Under: law enforcement
Technology companies are increasingly challenged by requests by law enforcement to access data stored outside the U.S. This issue came to a head in July 2016, when the Second Circuit Court of Appeals ruled against the U.S. Government in the case Microsoft v. United States, stating that the government cannot compel Microsoft, or other companies, to turn over customer emails stored on servers outside the United States. The Department of Justice (DOJ) is expected to appeal this decision, and various other cases are making their way through the courts.
This week, SIIA published an issue brief assessing the use of data analytics in the criminal justice system. Not surprisingly, data analytics has helped to reduce crime and improve the criminal justice system, particularly through its application in predictive policing and criminal risk assessment. The report also explores critical questions and concerns raised about the effectiveness and unintended outcomes of the various tools in use today.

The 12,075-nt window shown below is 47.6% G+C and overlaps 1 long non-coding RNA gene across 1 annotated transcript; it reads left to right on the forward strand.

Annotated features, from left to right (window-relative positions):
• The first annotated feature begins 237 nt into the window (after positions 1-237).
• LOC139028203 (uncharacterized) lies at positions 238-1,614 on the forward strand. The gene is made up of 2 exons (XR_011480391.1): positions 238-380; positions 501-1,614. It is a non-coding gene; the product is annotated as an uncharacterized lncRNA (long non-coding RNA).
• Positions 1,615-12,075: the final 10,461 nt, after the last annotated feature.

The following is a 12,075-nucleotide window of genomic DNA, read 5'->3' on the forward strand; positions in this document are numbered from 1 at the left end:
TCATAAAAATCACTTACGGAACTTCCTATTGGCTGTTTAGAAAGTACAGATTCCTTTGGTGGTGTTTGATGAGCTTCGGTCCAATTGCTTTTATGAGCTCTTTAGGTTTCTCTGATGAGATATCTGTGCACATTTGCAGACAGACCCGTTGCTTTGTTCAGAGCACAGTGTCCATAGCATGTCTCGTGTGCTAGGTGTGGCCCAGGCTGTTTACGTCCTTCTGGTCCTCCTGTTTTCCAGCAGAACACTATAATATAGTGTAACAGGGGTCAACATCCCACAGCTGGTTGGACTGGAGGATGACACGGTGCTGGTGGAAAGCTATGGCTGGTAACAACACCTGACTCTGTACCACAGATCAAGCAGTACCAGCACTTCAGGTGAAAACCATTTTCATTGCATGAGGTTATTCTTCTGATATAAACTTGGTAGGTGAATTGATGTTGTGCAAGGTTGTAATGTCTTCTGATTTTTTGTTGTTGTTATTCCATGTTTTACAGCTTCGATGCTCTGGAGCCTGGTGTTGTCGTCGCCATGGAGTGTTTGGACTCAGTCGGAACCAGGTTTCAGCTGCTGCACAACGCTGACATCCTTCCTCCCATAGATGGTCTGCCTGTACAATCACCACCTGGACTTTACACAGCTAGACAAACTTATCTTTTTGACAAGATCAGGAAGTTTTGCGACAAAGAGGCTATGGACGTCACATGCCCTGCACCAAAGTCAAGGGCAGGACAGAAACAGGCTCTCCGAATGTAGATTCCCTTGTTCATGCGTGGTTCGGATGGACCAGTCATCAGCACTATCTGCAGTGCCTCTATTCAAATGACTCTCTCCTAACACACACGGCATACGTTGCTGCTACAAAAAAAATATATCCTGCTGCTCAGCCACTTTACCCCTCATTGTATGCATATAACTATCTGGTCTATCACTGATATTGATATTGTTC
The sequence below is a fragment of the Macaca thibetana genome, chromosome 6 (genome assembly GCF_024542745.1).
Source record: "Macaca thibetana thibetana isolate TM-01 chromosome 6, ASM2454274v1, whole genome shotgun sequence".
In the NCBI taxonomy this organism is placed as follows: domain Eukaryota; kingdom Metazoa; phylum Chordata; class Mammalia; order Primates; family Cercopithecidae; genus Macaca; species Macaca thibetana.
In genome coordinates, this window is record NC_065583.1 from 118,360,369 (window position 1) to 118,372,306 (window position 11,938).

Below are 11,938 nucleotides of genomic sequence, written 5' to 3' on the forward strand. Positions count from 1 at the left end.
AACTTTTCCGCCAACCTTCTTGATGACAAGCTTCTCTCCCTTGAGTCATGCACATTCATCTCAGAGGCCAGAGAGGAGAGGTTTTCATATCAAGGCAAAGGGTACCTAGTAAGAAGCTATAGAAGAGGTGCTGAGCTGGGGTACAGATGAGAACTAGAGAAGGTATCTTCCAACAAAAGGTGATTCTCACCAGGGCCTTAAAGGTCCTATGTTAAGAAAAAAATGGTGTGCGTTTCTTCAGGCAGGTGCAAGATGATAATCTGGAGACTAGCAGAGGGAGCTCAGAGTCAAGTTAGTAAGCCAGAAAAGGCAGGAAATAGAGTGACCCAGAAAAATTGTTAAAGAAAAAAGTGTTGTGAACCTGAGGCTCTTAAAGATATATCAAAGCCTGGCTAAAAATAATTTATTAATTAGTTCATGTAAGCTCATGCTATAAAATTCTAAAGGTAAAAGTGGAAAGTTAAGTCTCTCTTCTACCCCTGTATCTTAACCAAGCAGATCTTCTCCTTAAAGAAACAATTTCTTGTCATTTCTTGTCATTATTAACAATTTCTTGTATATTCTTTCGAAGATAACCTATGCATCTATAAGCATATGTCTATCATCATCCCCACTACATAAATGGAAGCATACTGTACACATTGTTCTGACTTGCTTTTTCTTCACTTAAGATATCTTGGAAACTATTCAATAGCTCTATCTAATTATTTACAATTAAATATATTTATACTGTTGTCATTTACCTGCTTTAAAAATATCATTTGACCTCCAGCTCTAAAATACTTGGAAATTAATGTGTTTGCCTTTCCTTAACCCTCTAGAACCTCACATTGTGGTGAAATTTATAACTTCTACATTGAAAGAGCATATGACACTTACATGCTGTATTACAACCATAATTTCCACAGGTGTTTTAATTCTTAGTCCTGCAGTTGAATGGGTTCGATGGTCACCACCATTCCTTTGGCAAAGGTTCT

This report is timely, as it coincides with a critical decision handed down by the Wisconsin Supreme Court about the use of evidence-based risk assessment tools at sentencing. The Court supported the use of predictive tools, such as the COMPAS tool at the center of the trial, but it ruled that “risk scores may not be considered as the determinative factor in deciding whether the offender can be supervised safely and effectively in the community.” [emphasis added]
Essentially, the court’s decision confirme ...
The dynamics of terrorism have completely transformed. In the past, terrorist organizations like al-Qaeda had minimal global reach and formed hierarchical structures characterized by tight knit communication networks. This is not the case today. Notably, ISIS’ network strays from a rigid hierarchy and forms loosely connected coalitions. Through coalitions, ISIS attracts outsiders from around the world by broadcasting propaganda on various Internet platforms. With the explosion of social media on Internet platforms, terrorist organizations have broadened their scope to reach audiences unattainable by the likes of al-Qaeda in 1990.
To stem the spread of terrorist propaganda on the Internet, police organizations like Europol are adapting their counter-terrorism approach. Following the Paris attacks in 2016, Europol recognized that only vast quantities of data can reveal insights about terrorist networks. So, Europol placed a “Fraternity Taskforce” in charge of probing ...